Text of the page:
Colloseum in the distance

We went on and on visiting a lot. Greek and Roman ruins, churches and museums, occasionally some amazing landscapes. We travelled by plane between Venice and Napoli, we rented a car in Catania for three days, we travelled the rest by train, boat and bus. We saw some of the most phenomenal creations in the history of the human race.

Monday, November 5, 2012

Middle Italy


We didn't like Napoli. We wanted to, we really wanted, but the place left me puzzled. We wanted to like it because we liked Marcello, Mihaela's boyfriend, he is from Napoli, in love with his city, he wanted us to stay here longer and he gave us advice of how to enjoy it. Antonio, the owner of our rented apartment, welcomed us to the "la città più bella del mondo!!" I think he and many other locals believe it, but raising the expectations like that is a sure recipe for disappointment. The city has some attractions and many significant problems that nobody can deny. It is dirty, crowded, noisy and dangerous. Probably the most unsafe destination so far, it didn't hold us back too much, but we kept the cameras inside, watched our bags and backs all the time, avoided most of the back alleys, crossed the street with extreme caution. At times it reminded us of the bad parts of India, maybe we forgot some things, but Napoli seemed worse. And lucky us we didn't even have a garbage collectors strike. The four huge containers across from our apartment were emptied Sunday afternoon and in a few hours were overflowing again. These people are able to produce unlimited quantities of rubbish and they don't even realize.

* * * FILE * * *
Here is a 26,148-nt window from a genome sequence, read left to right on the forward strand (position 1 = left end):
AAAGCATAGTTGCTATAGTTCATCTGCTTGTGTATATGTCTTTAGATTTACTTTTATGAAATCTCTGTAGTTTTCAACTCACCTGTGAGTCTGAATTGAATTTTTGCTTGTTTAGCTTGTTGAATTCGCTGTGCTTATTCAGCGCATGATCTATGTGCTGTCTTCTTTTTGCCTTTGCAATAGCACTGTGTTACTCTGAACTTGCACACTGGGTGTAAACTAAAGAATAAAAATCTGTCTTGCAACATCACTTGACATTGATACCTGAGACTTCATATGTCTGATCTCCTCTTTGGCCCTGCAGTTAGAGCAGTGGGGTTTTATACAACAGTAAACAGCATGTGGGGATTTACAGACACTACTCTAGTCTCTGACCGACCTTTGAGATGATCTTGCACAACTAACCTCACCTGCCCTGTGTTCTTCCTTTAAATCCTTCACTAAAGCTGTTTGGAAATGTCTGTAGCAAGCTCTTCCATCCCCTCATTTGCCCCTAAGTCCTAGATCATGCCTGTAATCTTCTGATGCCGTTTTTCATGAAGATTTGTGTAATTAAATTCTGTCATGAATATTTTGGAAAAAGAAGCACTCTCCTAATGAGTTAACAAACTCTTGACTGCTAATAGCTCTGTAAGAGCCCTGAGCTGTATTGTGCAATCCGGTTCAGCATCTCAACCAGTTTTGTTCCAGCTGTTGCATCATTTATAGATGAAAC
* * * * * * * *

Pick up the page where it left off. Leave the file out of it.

The gulf of Salerno